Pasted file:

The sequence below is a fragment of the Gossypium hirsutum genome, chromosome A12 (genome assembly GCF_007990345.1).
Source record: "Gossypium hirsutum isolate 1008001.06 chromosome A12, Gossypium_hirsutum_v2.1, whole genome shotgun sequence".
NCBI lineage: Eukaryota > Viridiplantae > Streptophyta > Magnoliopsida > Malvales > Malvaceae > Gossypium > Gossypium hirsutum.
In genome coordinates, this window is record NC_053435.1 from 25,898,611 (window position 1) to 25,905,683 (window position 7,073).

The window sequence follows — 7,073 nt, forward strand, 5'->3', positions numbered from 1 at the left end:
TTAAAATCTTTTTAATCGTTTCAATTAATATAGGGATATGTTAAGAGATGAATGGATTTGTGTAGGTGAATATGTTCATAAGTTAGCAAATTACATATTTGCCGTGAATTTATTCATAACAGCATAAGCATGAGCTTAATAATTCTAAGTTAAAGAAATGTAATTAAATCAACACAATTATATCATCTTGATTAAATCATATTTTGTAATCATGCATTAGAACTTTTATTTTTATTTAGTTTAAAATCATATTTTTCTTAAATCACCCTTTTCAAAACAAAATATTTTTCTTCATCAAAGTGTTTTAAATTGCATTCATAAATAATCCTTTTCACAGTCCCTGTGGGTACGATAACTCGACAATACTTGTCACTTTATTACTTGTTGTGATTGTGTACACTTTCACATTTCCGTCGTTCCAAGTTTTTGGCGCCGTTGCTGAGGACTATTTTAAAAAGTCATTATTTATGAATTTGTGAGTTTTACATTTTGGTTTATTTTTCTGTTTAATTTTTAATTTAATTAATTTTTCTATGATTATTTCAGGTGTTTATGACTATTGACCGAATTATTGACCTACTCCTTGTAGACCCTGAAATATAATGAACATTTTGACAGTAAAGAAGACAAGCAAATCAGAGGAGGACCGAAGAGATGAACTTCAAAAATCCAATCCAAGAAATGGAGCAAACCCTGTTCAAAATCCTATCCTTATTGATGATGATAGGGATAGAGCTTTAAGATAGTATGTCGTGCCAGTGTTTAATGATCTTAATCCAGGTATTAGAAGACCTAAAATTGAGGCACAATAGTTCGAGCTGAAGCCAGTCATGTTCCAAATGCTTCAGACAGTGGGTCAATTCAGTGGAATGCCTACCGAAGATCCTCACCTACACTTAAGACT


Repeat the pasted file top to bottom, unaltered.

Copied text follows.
The sequence below is a fragment of the Gossypium hirsutum genome, chromosome A12 (genome assembly GCF_007990345.1).
Source record: "Gossypium hirsutum isolate 1008001.06 chromosome A12, Gossypium_hirsutum_v2.1, whole genome shotgun sequence".
NCBI lineage: Eukaryota > Viridiplantae > Streptophyta > Magnoliopsida > Malvales > Malvaceae > Gossypium > Gossypium hirsutum.
In genome coordinates, this window is record NC_053435.1 from 25,898,611 (window position 1) to 25,905,683 (window position 7,073).

The window sequence follows — 7,073 nt, forward strand, 5'->3', positions numbered from 1 at the left end:
TTAAAATCTTTTTAATCGTTTCAATTAATATAGGGATATGTTAAGAGATGAATGGATTTGTGTAGGTGAATATGTTCATAAGTTAGCAAATTACATATTTGCCGTGAATTTATTCATAACAGCATAAGCATGAGCTTAATAATTCTAAGTTAAAGAAATGTAATTAAATCAACACAATTATATCATCTTGATTAAATCATATTTTGTAATCATGCATTAGAACTTTTATTTTTATTTAGTTTAAAATCATATTTTTCTTAAATCACCCTTTTCAAAACAAAATATTTTTCTTCATCAAAGTGTTTTAAATTGCATTCATAAATAATCCTTTTCACAGTCCCTGTGGGTACGATAACTCGACAATACTTGTCACTTTATTACTTGTTGTGATTGTGTACACTTTCACATTTCCGTCGTTCCAAGTTTTTGGCGCCGTTGCTGAGGACTATTTTAAAAAGTCATTATTTATGAATTTGTGAGTTTTACATTTTGGTTTATTTTTCTGTTTAATTTTTAATTTAATTAATTTTTCTATGATTATTTCAGGTGTTTATGACTATTGACCGAATTATTGACCTACTCCTTGTAGACCCTGAAATATAATGAACATTTTGACAGTAAAGAAGACAAGCAAATCAGAGGAGGACCGAAGAGATGAACTTCAAAAATCCAATCCAAGAAATGGAGCAAACCCTGTTCAAAATCCTATCCTTATTGATGATGATAGGGATAGAGCTTTAAGATAGTATGTCGTGCCAGTGTTTAATGATCTTAATCCAGGTATTAGAAGACCTAAAATTGAGGCACAATAGTTCGAGCTGAAGCCAGTCATGTTCCAAATGCTTCAGACAGTGGGTCAATTCAGTGGAATGCCTACCGAAGATCCTCACCTACACTTAAGACT